President caps 1 065 Bindura students

President Mugabe confers a Bachelor of Science Honours Degree in Intelligence and Security on Ms Wishes Chauke at Bindura University of Science Education yesterday. — Picture by Tawanda Mudimu

President Mugabe confers a Bachelor of Science Honours Degree in Intelligence and Security on Ms Wishes Chauke at Bindura University of Science Education yesterday. — Picture by Tawanda Mudimu

Peter Matambanadzo Senior Reporter
President Mugabe yesterday conferred degrees on 1 065 graduates at the 13th Bindura University of Science Education (BUSE) graduation ceremony.
The graduates excelled in various undergraduate and postgraduate degree programmes, including science education, biological sciences, analytical chemistry, environmental physics, computer science, development studies, police and security studies, intelligence and security and chemical technology.

Buse Vice Chancellor Professor Eddie Mwenje said the university was in the process of setting up a science, technology, engineering and mathematics centre to educate, train and prepare teachers and students to gain competencies and skills in the four disciplines, which are critical to the country’s development.

“The science, technology, engineering, mathematics subjects – called the STEM subjects in short – are necessary to produce practitioners to drive our commerce and industries,” Prof Mwenje said.

He noted that countries such as South Korea and China developed faster after implementing educational curricula with a heavy emphasis on STEM subjects.

Prof Mwenje commended President Mugabe, who is the university’s Chancellor, for fostering a quality education system ranked second best in Africa and having the highest literacy rate despite enduring illegal sanctions for more than a decade.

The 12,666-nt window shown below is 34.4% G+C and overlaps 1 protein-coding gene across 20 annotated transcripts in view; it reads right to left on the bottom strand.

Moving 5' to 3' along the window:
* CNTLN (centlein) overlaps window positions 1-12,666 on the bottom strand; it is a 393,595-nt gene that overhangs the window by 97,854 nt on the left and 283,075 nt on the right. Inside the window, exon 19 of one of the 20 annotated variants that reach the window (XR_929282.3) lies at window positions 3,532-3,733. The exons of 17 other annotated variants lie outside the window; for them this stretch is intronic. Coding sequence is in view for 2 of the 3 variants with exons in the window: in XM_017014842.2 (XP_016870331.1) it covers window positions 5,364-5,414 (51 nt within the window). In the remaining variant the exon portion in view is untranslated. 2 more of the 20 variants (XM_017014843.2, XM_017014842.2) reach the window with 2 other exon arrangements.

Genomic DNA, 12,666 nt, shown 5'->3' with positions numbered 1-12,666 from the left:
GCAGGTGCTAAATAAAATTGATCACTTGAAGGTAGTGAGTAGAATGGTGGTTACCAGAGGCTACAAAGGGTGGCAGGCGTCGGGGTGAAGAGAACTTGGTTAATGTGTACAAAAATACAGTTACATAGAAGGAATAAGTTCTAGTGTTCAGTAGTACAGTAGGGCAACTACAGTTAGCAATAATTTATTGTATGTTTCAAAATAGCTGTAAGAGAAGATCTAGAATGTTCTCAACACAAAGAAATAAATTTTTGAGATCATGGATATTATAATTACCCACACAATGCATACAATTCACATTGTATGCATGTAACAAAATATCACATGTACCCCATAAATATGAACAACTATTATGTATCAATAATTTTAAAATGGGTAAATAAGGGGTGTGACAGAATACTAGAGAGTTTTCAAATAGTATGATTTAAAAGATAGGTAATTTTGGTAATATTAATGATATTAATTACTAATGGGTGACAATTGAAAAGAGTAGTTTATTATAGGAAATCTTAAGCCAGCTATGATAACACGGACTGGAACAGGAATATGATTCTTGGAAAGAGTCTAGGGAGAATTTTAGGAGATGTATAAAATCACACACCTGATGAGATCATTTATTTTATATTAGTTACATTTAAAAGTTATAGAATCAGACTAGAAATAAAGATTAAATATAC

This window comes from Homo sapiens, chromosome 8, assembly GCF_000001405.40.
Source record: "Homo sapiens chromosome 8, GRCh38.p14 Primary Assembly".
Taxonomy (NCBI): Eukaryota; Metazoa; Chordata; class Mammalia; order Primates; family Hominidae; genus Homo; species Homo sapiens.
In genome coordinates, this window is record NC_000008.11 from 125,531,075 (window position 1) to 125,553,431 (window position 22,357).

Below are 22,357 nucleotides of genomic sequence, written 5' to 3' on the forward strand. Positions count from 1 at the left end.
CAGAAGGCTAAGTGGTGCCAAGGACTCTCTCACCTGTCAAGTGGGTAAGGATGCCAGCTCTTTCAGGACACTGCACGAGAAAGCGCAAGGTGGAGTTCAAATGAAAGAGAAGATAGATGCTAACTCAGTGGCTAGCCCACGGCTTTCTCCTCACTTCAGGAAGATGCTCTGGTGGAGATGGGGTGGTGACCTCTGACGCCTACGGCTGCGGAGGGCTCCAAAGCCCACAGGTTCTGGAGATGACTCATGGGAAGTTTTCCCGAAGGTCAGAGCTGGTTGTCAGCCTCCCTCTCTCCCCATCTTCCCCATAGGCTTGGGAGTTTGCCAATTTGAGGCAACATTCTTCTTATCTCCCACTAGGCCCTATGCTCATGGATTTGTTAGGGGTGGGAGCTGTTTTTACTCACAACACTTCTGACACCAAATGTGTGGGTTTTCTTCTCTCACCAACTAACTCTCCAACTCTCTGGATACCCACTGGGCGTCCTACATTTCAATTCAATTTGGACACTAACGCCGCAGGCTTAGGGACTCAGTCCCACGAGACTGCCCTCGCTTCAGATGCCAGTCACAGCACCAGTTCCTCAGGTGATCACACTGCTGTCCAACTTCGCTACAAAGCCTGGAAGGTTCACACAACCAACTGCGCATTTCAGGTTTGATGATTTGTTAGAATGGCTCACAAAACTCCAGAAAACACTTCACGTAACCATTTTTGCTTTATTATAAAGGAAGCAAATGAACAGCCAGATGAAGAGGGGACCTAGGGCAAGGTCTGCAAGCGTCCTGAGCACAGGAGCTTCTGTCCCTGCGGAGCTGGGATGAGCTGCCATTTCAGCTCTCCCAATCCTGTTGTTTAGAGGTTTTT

“As a testimony to the observations of the World Economic Forum Report of 2014 on Science and Mathematics, our students continue to excel in foreign countries,” he said.

“For instance, one of our members of staff, who was doing his PhD studies with Tokyo University in Japan, won a gold medal and appeared on Japanese television for his outstanding research, which was of particular significance to Southern Africa.”

Prof Mwenje said the staff member made a seminal discovery on the real causes of changes in temperatures and droughts in Southern Africa.

“He discovered that the ozone hole in the Antarctica was responsible for the warm summers and droughts in our region,” he said.

“Accordingly, we take pride as a nation in producing such exceptional people.”

Prof Mwenje said the university signed a memorandum of agreement with Government to train 1 521 teachers in science and mathematics starting December 2014.

Prof Mwenje said that the university would also implement a strategic plan for the period 2014-2018 based on the Zimbabwe Agenda for Sustainable Socio-Economic Transformation (Zim-Asset).

“We identified two clusters which we have to focus on,” said Prof Mwenje.

“These are the social services and poverty eradication cluster and the value addition and beneficiation cluster.

“The plan has helped us to focus more clearly on the human capital requirements in the science education sector and other related areas.”

A number of organisations and companies sponsored awards for the best students — with some sponsored by individuals such as Environment, Water and Climate Minister Saviour Kasukuwere, eye specialist Dr Solomon Guramatunhu and Bindura South legislator Cde Remigious Matangira.

Vandrift Security Services awarded prizes to the best student in the Bachelor of Science Honours Degree in Peace and Governance, Frank Chiwanda, and the best female student in the same programme, Chenai Mutiro.

The graduation ceremony was attended by Government ministers, senior Government officials, relatives and friends of the graduates.

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